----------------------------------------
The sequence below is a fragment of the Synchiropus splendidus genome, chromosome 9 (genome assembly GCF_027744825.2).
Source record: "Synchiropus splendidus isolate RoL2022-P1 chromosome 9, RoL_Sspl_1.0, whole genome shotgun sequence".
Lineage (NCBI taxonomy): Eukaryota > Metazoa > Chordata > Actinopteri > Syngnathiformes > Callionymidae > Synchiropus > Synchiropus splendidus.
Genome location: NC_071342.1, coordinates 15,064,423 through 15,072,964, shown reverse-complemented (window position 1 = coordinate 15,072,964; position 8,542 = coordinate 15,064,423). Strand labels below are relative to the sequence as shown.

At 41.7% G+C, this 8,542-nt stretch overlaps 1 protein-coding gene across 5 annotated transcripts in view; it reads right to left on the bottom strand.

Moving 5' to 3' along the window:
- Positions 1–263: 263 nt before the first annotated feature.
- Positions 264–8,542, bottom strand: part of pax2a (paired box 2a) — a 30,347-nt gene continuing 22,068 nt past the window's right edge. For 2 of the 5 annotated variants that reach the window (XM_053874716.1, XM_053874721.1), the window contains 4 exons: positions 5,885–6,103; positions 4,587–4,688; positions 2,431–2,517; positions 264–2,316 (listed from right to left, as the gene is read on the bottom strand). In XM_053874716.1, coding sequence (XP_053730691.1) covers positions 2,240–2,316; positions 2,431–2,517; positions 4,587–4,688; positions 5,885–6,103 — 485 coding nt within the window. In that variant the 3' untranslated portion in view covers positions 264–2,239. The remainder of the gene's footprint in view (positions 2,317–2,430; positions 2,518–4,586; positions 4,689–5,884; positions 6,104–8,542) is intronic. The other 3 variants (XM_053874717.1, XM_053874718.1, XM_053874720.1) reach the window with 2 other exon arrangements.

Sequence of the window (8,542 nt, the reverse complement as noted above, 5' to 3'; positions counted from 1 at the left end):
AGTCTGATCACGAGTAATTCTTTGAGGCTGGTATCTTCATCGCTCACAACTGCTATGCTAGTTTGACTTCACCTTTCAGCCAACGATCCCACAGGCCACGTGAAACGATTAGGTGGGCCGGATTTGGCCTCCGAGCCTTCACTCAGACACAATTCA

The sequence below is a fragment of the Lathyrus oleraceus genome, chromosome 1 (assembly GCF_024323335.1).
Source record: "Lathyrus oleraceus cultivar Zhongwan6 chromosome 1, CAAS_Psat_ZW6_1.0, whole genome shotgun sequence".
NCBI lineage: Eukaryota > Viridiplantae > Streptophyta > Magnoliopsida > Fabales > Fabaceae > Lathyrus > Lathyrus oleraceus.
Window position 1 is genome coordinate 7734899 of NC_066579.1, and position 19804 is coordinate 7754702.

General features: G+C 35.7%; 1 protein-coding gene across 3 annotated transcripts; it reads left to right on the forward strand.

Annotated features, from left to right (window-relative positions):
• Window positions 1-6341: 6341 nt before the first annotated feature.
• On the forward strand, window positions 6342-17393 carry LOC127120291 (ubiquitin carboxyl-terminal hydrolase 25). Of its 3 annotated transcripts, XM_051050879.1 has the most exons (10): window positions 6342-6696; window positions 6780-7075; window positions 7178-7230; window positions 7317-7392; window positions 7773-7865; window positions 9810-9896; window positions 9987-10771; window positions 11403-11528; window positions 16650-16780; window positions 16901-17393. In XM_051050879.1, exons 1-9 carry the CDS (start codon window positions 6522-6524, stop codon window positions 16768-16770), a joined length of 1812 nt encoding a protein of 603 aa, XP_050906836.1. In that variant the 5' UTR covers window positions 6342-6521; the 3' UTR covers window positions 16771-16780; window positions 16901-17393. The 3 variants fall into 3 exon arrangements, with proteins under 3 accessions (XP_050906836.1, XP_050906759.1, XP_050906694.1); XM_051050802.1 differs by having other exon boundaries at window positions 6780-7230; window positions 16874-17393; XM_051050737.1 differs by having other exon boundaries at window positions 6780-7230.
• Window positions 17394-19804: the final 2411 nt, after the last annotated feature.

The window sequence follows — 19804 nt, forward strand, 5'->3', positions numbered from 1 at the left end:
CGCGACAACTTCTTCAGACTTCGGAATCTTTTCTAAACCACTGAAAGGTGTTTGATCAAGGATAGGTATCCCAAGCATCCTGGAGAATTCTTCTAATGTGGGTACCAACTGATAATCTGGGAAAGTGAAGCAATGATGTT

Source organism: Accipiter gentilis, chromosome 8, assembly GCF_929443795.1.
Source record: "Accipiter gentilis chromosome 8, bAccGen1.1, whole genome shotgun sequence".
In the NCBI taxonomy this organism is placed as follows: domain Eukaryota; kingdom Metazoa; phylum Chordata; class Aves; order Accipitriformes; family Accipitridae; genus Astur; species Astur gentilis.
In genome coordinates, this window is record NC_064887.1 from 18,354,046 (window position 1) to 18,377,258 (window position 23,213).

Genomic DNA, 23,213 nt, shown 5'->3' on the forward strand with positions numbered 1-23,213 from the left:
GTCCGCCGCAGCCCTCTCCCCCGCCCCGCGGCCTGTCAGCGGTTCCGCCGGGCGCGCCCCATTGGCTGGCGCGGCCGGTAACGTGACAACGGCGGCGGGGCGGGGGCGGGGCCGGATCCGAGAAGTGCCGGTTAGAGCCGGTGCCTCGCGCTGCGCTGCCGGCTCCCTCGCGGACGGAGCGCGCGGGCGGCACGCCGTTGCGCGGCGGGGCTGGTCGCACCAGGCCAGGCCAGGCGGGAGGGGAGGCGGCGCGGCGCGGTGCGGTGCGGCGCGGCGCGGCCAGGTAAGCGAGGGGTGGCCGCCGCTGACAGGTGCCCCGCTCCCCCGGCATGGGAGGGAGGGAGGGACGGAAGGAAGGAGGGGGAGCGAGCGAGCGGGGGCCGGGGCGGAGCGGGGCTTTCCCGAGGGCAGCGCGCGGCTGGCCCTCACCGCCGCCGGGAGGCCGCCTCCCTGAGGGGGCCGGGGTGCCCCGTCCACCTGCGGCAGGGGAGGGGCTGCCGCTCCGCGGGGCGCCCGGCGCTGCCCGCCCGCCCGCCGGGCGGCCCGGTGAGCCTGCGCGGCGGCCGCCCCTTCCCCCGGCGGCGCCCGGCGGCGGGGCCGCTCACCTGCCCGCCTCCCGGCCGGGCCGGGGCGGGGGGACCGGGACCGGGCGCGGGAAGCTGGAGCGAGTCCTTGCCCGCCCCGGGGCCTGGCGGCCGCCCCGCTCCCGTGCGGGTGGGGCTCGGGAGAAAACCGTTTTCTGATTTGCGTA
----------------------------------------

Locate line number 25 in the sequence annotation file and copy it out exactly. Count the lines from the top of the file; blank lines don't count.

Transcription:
In genome coordinates, this window is record NC_064887.1 from 18,354,046 (window position 1) to 18,377,258 (window position 23,213).